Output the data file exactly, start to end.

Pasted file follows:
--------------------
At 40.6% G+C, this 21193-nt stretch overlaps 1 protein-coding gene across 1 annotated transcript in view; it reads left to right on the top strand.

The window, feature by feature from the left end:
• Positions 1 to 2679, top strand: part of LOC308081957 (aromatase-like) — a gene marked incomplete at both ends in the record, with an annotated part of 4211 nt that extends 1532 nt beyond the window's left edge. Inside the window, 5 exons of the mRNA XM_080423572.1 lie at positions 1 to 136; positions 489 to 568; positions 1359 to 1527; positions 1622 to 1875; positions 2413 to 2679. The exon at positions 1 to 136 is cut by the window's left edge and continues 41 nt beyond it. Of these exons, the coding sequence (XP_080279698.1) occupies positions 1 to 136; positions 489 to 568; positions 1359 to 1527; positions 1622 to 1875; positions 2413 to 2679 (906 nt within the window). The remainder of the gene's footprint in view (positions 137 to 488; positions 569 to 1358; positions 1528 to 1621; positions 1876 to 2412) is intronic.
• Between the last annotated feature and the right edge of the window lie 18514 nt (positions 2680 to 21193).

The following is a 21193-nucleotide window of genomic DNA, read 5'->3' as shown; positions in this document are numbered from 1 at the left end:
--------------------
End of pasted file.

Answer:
At 40.6% G+C, this 21193-nt stretch overlaps 1 protein-coding gene across 1 annotated transcript in view; it reads left to right on the top strand.

The window, feature by feature from the left end:
• Positions 1 to 2679, top strand: part of LOC308081957 (aromatase-like) — a gene marked incomplete at both ends in the record, with an annotated part of 4211 nt that extends 1532 nt beyond the window's left edge. Inside the window, 5 exons of the mRNA XM_080423572.1 lie at positions 1 to 136; positions 489 to 568; positions 1359 to 1527; positions 1622 to 1875; positions 2413 to 2679. The exon at positions 1 to 136 is cut by the window's left edge and continues 41 nt beyond it. Of these exons, the coding sequence (XP_080279698.1) occupies positions 1 to 136; positions 489 to 568; positions 1359 to 1527; positions 1622 to 1875; positions 2413 to 2679 (906 nt within the window). The remainder of the gene's footprint in view (positions 137 to 488; positions 569 to 1358; positions 1528 to 1621; positions 1876 to 2412) is intronic.
• Between the last annotated feature and the right edge of the window lie 18514 nt (positions 2680 to 21193).

The following is a 21193-nucleotide window of genomic DNA, read 5'->3' as shown; positions in this document are numbered from 1 at the left end: